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Bicycle Helmet Manufacturers Disagree With
Consumer Reports Findings

A letter from PHMA

Summary: PHMA wound down its operations in 2009, but at the time of this letter it represented a number of US helmet manufacturers.

PHMA logo

1333 30th Street
San Diego, CA 92154

15750 Concord Circle
Morgan Hills, CA 95037
408-779-6229 ext.2327

27 May 1997

Dr. R. David Pittle, PhD
Vice President and Technical Director
Consumers Union
101 Truman Avenue
Yonkers. New York 10703-1057

Dear Dr. Pittle,

The Protective Headgear Manufacturers' Association is a not-for-profit organization of manufacturers, whose mission is to reduce the risk of head injuries. Our goal is to increase public awareness of the need to wear and fit recreational protective helmets properly. Our membership consists of makers of a number of different types of headgear, who manufacture approximately 75% of the bicycle helmets manufactured in North America. We fund a number of research projects and educational programs directed toward reducing the risk of head injuries.

We are concerned about the implications of the article that has recently been published in Consumer Reports regarding testing of bicycle helmets. We appreciate that you selected bicycle helmets as a product of interest, but we question the desirability of the perception that we believe you achieved. Unfortunately, your title, your sub-title, and an inordinate amount of text concentrate on a few failures that you observed in a particular model of buckle. We believe that the overwhelming benefits of helmet wearing should have been stressed more than a few failures that have not been reproduced in any other lab.

Helmet manufacturers, along with consumer advocates, medical experts, and educators, among others, have been working diligently for many years to inform the public of the importance of wearing helmets when cycling. We have made some inroads, but there are still many people who are unaware of helmets and the protection they can provide. Your article, in a single motion, has negated much of the progress we have made, by emphasizing a possible failure in a small number of products, while never mentioning that helmets are a vital part of the protective equipment that every cyclist should use. A number of organizations such as the American Medical Association have published statements describing helmets as the most protective piece of equipment available to cyclists. Your approach in the article would generally, we believe, be perceived as a disincentive to wear bicycle helmets.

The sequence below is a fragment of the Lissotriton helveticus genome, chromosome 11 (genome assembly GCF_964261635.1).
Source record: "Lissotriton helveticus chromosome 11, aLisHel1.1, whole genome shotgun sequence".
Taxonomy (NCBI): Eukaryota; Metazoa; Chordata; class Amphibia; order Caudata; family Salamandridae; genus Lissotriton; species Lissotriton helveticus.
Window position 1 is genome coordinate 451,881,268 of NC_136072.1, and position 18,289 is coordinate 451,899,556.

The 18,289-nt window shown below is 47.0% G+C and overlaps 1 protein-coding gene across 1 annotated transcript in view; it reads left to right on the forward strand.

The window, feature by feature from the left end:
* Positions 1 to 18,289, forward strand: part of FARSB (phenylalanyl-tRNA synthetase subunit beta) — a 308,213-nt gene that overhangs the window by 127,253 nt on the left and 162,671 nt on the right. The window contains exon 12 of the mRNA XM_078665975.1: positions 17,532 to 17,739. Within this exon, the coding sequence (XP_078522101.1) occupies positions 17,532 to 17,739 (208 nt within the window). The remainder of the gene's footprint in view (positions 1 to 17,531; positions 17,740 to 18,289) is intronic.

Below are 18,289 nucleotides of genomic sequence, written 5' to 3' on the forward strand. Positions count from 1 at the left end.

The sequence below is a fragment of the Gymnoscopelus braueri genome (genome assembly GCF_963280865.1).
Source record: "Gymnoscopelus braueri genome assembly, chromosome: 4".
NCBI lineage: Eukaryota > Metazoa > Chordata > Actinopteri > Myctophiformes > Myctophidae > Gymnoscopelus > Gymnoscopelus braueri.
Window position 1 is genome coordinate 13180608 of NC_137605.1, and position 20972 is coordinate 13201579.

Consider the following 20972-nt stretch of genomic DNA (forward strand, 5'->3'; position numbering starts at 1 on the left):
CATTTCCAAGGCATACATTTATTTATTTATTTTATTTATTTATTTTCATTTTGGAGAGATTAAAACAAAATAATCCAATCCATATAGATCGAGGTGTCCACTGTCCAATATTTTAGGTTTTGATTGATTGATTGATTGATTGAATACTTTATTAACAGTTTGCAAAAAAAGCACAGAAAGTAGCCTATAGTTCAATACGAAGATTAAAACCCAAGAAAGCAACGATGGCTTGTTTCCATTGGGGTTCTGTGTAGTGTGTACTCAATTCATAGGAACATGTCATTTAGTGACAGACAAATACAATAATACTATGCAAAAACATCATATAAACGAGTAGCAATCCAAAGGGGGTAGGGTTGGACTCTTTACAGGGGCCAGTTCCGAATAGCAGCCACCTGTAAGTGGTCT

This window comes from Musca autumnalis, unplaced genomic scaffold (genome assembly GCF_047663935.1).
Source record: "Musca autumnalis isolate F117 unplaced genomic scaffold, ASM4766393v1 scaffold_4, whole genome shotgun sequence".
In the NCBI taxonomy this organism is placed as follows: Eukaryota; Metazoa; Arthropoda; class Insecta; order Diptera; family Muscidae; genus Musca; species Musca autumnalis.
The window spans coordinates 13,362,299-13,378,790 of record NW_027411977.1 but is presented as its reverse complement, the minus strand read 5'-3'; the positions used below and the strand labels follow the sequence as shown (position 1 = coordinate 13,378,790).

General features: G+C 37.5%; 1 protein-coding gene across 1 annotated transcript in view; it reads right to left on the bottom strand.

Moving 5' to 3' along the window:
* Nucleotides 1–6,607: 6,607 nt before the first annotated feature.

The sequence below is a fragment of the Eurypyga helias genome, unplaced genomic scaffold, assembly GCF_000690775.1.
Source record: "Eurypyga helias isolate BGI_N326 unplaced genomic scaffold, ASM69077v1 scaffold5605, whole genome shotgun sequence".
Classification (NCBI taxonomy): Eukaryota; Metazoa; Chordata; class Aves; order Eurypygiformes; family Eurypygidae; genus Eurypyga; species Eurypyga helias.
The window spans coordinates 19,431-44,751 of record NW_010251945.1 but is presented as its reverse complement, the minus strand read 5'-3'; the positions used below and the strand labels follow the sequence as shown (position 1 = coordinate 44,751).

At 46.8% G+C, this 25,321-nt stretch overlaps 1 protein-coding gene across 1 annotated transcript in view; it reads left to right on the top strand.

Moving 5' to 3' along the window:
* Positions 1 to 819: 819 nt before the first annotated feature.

The buckle in question has been used by many manufacturers, including some who were not included in your article. These manufacturers do extensive testing before releasing a product into the market, usually including both in-house testing and independent laboratory testing. At least five independent laboratories and certification agencies have tested helmets using the ITW Nexus TSK63 buckle' and none has mentioned any problems with the buckle. We are not aware of a single instance of failure of this particular buckle at any lab; your findings are unique. We would appreciate a complete description of the test procedure that you used, so our members can attempt to duplicate your findings in their own labs. If there is indeed a potential problem with the buckle, we wonder why the problem was not discovered long before now. Letters that you have received from several prestigious labs and organizations already on this issue suggest that it would be advantageous for you to check your test procedures. Your procedures might also account for failures found in excessive stretching of strapping in some models, as these models have consistently satisfied all requirements at several independent labs.

We understand that the U.S. Consumer Product Safety Commission is beginning tests to determine whether they can duplicate your results, and that the tests should be completed by about mid-June. We look forward to receiving their findings, and we would appreciate information from you that would allow us to perform tests identical to yours in our members' labs. Please send the information to the undersigned.


Chris Cox


cc; Mr. Frank Krivda, U.S. CPSC

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